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Differing Abilities

As  we age, certain physiological changes ensue. The age and the rate at which these  changes occur differ from individual to individual. Some of the characteristics  of aging adults that make universally designed living accommodations desirable  are:

Changes in Vision

  • Yellowing of the  lens
  • Opacity of the  cornea
  • Weakening of the  muscle controllers
  • Crazing of the  cornea
  • Flattening of the  lens (farsightedness)
  • Loss of  sensitivity to intensity of color
  • Loss of  sensitivity to blue and other “cool” colors
  • Less ability to  discriminate between closely related colors
  • Slower adaptation  rate to light-to-dark conditions
  • Loss of ability  to discriminate fine detail
  • Loss of ability  to discriminate closely related distances, such as curbs and steps.

Changes in Hearing

  • Presbycuses or  selective frequency hearing loss, especially in the higher frequencies
  • Losses in the  ability to distinguish low-volume sound

Changes in Strength,  Flexibility, and Mobility

  • Loss of strength  in the lower extremities, causing a “drop” to chair surfaces when sitting
  • Less ability to  bend the knee joint to an acute angle in order to position the center of gravity  over the heels for egress from a chair
  • Greater reliance  upon arm strength to lift the center of gravity from the seated surface and  stabilize the body for transition from standing to sitting
  • Longer seated  durations, yet earlier onset of discomfort owing to tissue loss over the ischial  tuberosities
  • Graduation  transition from normal walking gait to a “shuffling” gait, whereby the aged  adult thrusts feet forward out from under the center of gravity

Related Factors to Consider  in the Design of Living Space

  • “Tremor”  experiences in early morning and at end of day
  • Loss of grip  strength in palm from 95 pounds in youth to as little as five pounds
  • Loss of  “pinching” strength, or tip prehension strength in the fingers, from 30 pounds  to zero pounds in extreme cases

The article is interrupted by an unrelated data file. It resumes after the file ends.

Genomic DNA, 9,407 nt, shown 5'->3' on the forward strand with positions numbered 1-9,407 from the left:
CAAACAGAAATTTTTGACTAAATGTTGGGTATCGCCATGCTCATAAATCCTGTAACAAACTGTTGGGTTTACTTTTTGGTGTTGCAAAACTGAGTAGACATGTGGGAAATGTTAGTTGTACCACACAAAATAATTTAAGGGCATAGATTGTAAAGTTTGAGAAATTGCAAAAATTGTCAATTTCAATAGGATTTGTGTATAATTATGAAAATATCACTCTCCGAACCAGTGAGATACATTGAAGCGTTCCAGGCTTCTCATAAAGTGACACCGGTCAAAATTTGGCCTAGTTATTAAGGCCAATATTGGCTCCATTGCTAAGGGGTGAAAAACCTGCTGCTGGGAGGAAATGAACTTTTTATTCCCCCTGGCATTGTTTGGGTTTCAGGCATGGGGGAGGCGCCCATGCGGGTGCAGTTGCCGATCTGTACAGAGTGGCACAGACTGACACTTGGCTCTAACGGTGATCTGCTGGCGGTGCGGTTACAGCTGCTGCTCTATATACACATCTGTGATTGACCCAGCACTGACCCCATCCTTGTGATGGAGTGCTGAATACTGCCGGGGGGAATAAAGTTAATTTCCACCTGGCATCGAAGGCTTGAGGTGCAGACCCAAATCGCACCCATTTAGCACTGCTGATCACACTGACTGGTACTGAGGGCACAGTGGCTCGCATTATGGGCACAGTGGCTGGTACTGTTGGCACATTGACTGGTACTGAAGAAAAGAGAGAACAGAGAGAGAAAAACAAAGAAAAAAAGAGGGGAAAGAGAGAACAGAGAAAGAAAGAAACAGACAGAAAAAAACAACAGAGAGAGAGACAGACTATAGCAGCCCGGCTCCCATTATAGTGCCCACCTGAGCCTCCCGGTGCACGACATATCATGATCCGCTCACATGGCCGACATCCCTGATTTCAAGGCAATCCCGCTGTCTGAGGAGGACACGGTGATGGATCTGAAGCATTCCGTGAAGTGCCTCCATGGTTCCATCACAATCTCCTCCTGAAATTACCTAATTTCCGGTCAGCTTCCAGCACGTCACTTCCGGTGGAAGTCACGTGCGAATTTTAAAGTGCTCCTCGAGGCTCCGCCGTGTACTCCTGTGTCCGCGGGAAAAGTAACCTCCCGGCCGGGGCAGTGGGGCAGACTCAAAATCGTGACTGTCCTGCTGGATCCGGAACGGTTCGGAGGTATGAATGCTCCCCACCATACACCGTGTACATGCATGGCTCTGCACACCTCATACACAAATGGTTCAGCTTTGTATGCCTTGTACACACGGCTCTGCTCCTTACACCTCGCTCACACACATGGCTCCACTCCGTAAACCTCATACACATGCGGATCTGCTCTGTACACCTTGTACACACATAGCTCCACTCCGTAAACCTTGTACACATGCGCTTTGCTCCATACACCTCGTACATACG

• Greater need to  use whatever appendage of the environment presents itself for stability when  walking, climbing, or changing position
  • Early onset of  fatigue on inclined walkways or ramps
  • Need for armrests  on dining chairs that fit below table surface, with solid back support, because  aged adults do not lean forward when dining, but use the backrest of chairs for  support.

Disability Problems with  Potential Solutions:  a Quick Reference Guide

Mobility

Problem:

  • Reliance on a  wheelchair
  • Joint  inflammation resulting in lack of movement
  • A person can  easily move around in a space but needs to sit and rest periodically

Solution:

  • Utility carts for  transporting large items
  • Easy access to  sink, electrical outlets etc
  • All purpose work  surface at comfortable height
  • Cabinet and  countertops that allow sliding of items
  • Raised toilet  seats

Balance Impairments

Problem:

  • Walking
  • Carrying things
  • Bending over
  • Getting in and  out vehicles

Solution:

  • Lavatory with  open knee space
  • Easy to reach  storage
  • Accessible  heights that would require little or no lifting/lowering

Uncoordination

Problem:

  • May result from  fatigued muscles
  • Symptoms include  spasticity, tremors, weakness, and impaired sensation
  • Safety is the  most pressing issue

Solution:

  • Positions that  promote better motor control